Permaculturing in Portugal

One family's attempts to live in a more planet-friendly way

Cob bread/pizza oven

As part of the renovations of the smaller building on the quinta, we intended to create an outdoor kitchen under the new roof extension with all cooking to be done using energy sources on the quinta – ie. with wood-burning or solar. First on the list – mainly because I’ve been itching to build one – was a cob bread/pizza oven.

I followed the guidelines and proportions recommended by Kiko Denzer in his “Build Your Own Earth Oven”, the seminal reference book on the subject.

Outdoor kitchen counters under construction

First, we built a schist stone retaining wall for a kitchen counter, backfilling with rubble and stamping it well down, leaving enough depth for a substantial insulation layer beneath the oven.

Outdoor kitchen counters under construction with site for bread oven

Leca an clay slip base insulation layer for clay oven

Into this space I added a good 15cm/6″ of Leca (lightweight expanded clay aggregate) coated in clay slip.

Beer bottle insulation for base of cob bread oven

Then a layer of 20cl beer bottles on end.

Sand layer for base of earthen pizza oven

The bottles were then covered in dry sand and levelled.

Clay mortar bed for brick base of clay oven

Next, a layer of clay mortar (sand, earth and clay in the proportions 3 measures sand, 1 earth, 1 clay) in which to bed the firebricks forming the base of the oven.

Base of cob bread oven

The oven base laid, with a stick cut to the internal height of the oven centred in a circle marking the circumference of the oven. Temporary bricks mark the width of the doorway and another stick marks the height of the doorway.

Creating sand form for earth oven

The sand form for the oven under construction. Building this was an exercise in patience. Just as I was adding the very last handful of sand and smoothing over the shape, part of it collapsed. This happened no less than 6 times. I came to the eventual conclusion that the mixed particle size sharp sand (recommended for the purpose by Kiko Denzer) I was using didn’t have enough fine sand in it to hold its shape, no matter how carefully I adjusted the moisture content, so mixed in some much finer sand which finally did the trick.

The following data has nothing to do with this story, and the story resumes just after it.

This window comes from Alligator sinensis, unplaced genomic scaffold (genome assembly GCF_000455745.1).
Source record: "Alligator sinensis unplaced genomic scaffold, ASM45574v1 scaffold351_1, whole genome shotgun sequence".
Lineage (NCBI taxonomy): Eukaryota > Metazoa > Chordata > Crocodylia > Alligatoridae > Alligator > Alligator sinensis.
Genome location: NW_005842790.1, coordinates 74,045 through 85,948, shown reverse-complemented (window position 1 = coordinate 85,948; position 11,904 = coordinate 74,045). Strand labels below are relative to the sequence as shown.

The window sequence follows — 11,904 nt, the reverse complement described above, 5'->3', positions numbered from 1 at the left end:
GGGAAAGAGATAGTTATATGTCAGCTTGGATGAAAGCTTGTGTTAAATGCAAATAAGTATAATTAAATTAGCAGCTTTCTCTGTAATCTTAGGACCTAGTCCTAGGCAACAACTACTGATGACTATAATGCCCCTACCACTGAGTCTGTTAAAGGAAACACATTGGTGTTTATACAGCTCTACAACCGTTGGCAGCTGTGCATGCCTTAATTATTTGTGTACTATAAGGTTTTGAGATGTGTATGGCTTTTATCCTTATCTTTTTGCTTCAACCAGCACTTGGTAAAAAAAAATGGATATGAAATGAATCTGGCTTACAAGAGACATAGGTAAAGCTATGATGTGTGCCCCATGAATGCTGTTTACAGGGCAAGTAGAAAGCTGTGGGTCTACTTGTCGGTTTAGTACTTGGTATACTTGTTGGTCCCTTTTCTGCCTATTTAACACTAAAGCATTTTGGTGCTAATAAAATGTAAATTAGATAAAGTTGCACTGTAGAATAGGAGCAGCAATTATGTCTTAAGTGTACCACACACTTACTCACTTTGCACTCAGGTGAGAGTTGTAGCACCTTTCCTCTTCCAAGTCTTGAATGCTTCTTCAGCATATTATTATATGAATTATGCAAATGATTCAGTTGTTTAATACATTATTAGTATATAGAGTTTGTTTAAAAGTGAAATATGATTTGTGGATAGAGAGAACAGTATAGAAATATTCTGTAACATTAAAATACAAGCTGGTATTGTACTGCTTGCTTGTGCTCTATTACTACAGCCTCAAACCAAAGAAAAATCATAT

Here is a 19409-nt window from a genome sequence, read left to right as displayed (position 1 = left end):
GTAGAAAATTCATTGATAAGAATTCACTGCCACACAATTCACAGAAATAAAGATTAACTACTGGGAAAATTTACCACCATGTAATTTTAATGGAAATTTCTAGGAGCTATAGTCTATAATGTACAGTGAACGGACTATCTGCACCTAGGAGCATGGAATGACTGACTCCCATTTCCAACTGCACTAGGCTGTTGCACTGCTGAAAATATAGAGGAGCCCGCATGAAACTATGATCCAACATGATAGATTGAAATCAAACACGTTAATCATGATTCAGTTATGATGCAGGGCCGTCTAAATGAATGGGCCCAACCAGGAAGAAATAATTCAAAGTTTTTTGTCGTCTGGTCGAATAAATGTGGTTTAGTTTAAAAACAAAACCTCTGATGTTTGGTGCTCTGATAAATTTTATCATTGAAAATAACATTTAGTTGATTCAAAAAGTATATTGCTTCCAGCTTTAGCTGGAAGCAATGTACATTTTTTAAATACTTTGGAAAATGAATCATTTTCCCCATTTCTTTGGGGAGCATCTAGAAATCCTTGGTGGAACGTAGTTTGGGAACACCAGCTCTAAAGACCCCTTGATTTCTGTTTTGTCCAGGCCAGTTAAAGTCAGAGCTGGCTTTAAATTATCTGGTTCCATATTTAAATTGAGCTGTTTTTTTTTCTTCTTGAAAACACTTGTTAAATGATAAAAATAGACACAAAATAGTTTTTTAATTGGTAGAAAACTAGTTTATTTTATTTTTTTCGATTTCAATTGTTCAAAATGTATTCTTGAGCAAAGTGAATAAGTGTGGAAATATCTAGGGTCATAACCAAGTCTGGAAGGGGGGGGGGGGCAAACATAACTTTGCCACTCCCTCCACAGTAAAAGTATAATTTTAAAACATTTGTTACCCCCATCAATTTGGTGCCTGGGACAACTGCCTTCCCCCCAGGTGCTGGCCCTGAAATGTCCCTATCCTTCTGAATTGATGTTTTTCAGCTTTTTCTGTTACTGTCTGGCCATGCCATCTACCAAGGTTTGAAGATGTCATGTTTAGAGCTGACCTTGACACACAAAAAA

Complete sand form for clay pizza oven with beginnings of thermal layer

I didn’t have any newspaper to lay over the form (I gave up newspapers some years ago) so it had to be damp kitchen roll instead.

Thermal layer of cob oven complete

The thermal layer of the oven – the same mix and proportions as the clay mortar used for bedding the firebrick base – was then built onto the sand form. Carefully. I didn’t want it collapsing again. This layer is around 8-10cm/3-4″ thick. Rather than cut the door later, I shaped it at the time, using another stick cut to the correct height to get the oven proportions correct. The relationship of oven diameter to height and to door width and height is, according to Kiko Denzer, crucial to good oven performance. The oven height should be 70% of its diameter and the door half the width of the oven diameter and 63% of its height.

Doorway and chimney being built for cob bread oven

I wanted to add a doorway and chimney to the oven rather than stick to a simple opening. Neither are necessary for the performance of the oven, but a doorway protects the vulnerable oven edges and a chimney takes smoke away from the entrance and out of your eyes when you’re firing the oven. Firing is done with the door placed to the outside of the chimney to allow smoke to escape, but baking is done with the door set to the inside of the chimney to conserve heat in the oven. I made the doorway with an arch of firebricks and created a chimney from old broken roman roof tiles.

Thermal layer of cob oven complete

The doorway was completed by a schist wedge (set well forward of the chimney so as not to crack with the heat from the oven) and the chimney tiles were surrounded with the thermal layer clay mix.

The thermal layer was left to dry for a few days. We had a lot of rain and high humidity at the time and I didn’t want to risk a slumping inner layer once I added the insulation.

Insulation layer of cob oven being added

The insulation layer, around 10-12cm/4-5″ thick, was made from sawdust mixed with clay slip. This is a great mix to use! Easy to form and it keeps its shape surprisingly well.

Insulation layer of cob oven being added

Insulation layer of cob oven being added

Insulation layer of cob oven complete

The insulation layer was again left to dry out a bit for a few days before adding the final cob layer. This was the same mix as the thermal/mortar layers, with the addition of straw, covering the oven, chimney and doorway.

Cob layer of earth oven complete

The finished oven has been left to dry slowly since to minimise cracking. I removed the sand form after another week, and after allowing the inside of the oven to dry a little, finally set a slow fire inside. This will be repeated a couple more times as the weather improves. The pizza party won’t be long now …

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